Indigenous Services Minister Marc Miller says there needs to be “a full accounting” for acts of police violence against Indigenous people that have sparked outrage in recent days, saying they are part of a problem that “keeps repeating itself.”
At an Ottawa press conference Friday on the COVID-19 crisis, Miller was asked what he would say to Indigenous people in Canada who don’t feel safe calling the police.
Video surfaced this week of an RCMP officer in Kinngait, Nunavut using the door of a moving police vehicle on Monday to knock over a 22-year-old Inuk man. Chantel Moore, a 26-year-old Indigenous woman, was killed by police in Edmundston, N.B Thursday after they were called for a “wellness check.”
“I watched in disgust, yesterday, a number of these incidents,” Miller said. “A car door is not a proper police tactic. It’s a disgraceful, dehumanizing and violent act. I don’t understand how someone dies during a wellness check. When I first saw the report, I thought it was some morbid joke.”
Watch: Jurisdictional squabbles no excuse for poor policing, Miller says
While acknowledging that the matters are under independent investigations, Miller suggested he shares the same feelings as many across the country.
“I’m pissed. I’m outraged,” he said. “There needs to be a full accounting of what has gone on. This is a pattern that keeps repeating itself.”
Miller said Moore’s death is something he “can’t process,” and demands answers. Edmundston police have said an officer was confronted by a woman who had a knife and was making threats. She was shot and killed at the scene.
Quebec’s independent police investigation agency is assisting the probe into the Edmundston shooting at the request of the RCMP, which is providing forensic support.
The Ottawa Police Service, which does independent investigations of police in Nunavut, has sent a team there, as well, The Canadian Press reports. The officer involved in that incident has left the community and is on administrative leave, but has not been charged or suspended.
APTN News’ clip of the Nunavut incident can be seen below:
Miller referenced how many Canadians are watching protests that have erupted south of the border after the police killing of George Floyd in Minneapolis. “Police serve Canadians and Indigenous peoples of Canada, not the opposite,” he said. “And it’s something that we need to reckon as a society.”
Miller said he saw first-hand how Indigenous members of his staff experience the presence of police differently when they visited the Tyendinaga Mohawk Territory in February. The minister’s staff met with groups blockading railways in solidarity with Wet’suwet’en hereditary chiefs opposed to the construction of a natural gas pipeline on their traditional B.C. territory.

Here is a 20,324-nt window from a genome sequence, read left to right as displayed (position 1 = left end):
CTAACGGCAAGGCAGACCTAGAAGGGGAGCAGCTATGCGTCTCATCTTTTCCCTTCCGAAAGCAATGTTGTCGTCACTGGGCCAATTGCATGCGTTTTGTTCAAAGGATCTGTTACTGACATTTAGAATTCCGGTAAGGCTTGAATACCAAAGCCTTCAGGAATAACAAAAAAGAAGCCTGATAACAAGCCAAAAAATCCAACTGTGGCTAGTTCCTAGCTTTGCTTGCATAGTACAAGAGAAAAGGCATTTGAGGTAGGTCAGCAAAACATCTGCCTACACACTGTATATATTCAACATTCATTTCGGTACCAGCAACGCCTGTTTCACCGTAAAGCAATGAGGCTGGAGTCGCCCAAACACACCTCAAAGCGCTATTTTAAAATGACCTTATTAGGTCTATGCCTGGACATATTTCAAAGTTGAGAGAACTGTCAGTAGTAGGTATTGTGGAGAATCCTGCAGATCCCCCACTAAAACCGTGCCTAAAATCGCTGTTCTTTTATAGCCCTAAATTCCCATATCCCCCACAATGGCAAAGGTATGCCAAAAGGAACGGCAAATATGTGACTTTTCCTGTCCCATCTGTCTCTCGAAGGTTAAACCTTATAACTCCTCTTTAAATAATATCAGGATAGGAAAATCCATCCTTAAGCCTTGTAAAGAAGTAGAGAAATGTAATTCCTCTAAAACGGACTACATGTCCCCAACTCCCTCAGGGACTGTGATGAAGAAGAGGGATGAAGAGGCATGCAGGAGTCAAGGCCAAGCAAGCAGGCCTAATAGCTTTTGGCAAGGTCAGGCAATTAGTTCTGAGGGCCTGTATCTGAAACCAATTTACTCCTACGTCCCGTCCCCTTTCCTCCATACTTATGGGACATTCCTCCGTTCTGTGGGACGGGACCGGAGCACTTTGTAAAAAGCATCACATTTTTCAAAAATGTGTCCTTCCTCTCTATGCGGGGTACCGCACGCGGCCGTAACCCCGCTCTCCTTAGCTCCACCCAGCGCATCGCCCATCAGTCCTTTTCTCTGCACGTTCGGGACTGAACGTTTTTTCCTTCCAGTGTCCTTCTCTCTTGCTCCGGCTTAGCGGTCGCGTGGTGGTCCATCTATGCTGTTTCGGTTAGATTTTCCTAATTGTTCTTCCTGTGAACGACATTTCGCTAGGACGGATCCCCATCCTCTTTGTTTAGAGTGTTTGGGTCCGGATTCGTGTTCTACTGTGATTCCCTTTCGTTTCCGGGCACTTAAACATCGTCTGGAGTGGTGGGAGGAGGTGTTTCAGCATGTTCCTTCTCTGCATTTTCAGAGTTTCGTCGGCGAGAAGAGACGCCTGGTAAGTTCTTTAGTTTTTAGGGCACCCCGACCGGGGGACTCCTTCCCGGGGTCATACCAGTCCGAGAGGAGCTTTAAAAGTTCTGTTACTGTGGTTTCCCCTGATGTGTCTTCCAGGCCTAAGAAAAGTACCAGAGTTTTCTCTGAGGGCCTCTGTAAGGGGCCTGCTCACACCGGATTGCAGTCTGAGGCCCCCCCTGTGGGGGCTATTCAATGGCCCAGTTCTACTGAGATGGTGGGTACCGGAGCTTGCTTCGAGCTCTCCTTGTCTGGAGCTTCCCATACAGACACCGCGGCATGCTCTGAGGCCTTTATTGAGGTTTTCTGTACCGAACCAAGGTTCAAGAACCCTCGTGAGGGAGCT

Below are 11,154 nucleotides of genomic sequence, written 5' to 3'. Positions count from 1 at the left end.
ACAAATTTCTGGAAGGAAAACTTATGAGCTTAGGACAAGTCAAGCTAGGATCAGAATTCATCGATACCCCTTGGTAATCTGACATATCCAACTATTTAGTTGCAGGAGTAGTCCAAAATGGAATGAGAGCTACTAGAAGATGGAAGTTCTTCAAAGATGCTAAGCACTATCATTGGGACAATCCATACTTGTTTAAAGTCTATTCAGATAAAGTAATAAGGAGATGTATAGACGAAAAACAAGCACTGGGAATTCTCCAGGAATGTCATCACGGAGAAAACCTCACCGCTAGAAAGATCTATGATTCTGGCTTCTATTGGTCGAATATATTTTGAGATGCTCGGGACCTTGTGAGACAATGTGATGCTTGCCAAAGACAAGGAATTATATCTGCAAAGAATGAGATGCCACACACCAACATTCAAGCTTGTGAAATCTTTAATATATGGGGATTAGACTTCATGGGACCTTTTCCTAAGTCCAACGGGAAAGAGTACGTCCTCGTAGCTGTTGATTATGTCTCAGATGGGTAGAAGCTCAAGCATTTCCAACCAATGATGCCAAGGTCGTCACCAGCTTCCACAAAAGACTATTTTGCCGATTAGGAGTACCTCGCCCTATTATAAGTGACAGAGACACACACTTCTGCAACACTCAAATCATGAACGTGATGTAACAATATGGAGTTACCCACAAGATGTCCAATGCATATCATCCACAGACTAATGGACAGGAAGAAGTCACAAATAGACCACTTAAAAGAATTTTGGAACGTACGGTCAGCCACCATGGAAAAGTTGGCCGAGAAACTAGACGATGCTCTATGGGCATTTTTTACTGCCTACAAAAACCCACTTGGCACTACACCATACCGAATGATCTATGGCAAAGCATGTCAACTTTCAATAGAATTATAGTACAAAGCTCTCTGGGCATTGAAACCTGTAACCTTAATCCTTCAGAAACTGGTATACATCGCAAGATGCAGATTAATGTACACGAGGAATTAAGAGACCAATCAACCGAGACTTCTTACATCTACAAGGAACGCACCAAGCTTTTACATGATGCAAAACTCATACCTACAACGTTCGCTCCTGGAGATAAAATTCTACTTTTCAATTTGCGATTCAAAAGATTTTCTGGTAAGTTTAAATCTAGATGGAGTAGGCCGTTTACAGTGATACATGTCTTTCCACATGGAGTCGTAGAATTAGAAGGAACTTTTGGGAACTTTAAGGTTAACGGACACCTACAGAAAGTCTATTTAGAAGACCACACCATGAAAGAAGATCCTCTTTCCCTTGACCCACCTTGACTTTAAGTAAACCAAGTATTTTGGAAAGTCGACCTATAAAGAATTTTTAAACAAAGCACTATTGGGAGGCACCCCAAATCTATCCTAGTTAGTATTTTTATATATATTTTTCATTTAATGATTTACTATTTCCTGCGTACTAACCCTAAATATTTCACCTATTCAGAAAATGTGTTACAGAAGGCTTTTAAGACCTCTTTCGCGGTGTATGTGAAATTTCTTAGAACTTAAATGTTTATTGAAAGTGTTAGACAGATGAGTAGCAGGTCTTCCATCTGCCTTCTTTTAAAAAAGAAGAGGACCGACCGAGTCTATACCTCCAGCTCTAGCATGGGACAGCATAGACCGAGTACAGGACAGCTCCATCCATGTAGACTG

“I felt safe around police forces and they didn’t,” he said. “I can’t speak for them. But I can see it. It’s palpable. It’s painful.″
Miller suggested he agrees with the call for police services across the country to wear body cameras, a proposal being pushed by Nunavut MLA David Qamaniq, with the support of the territory’s NDP MP, Mumilaaq Qaqqaq, and its Conservative Senator Dennis Patterson.
“I wouldn’t be able to see a lot of the footage that comes out from other jurisdictions without body cameras,” he said.
But Miller said there is more work to be done in training and in ensuring Indigenous people are represented in police services, especially in senior leadership roles.
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Prime Minister Justin Trudeau, who did not comment directly Thursday on the video of the Nunavut incident, addressed the matter at his press briefing in Ottawa Friday.
“The videos and reports that have surfaced from across the country over the past few days are disturbing and they bring to light the systemic realities facing far too many Canadians,” he said, adding that he will speak with his cabinet and the RCMP commissioner about the matter later in the day.
“We need to ensure that each of these individual cases is investigated properly but we also need a larger reflection on changing the systems that do not do right by too many Indigenous people and racialized Canadians. We can’t solve all of this overnight. We need to make a change. We need to start today.”
Trudeau said many Canadians are being “awakened” to issues of systemic discrimination because of the events unfolding in recent weeks. But the prime minister had no specifics about what his government will do in response.
Trudeau said he will be looking at many recommendations to move the needle on the issue, including those in the calls for justice in the final report of the inquiry into Missing and Murdered Indigenous Women and Girls.
The inquiry called on all levels of government and all police services to establish a national task force of independent investigators to “review and, if required, to reinvestigate each case of all unresolved files” of missing and murdered Indigenous women and girls.
Earlier this week, British Columbia’s Independent Investigations Office also recommended charges against five RCMP officers involved in the 2017 death of 35-year-old Indigenous man, Dale Culver, after he was arrested in Prince George.
With files from The Canadian Press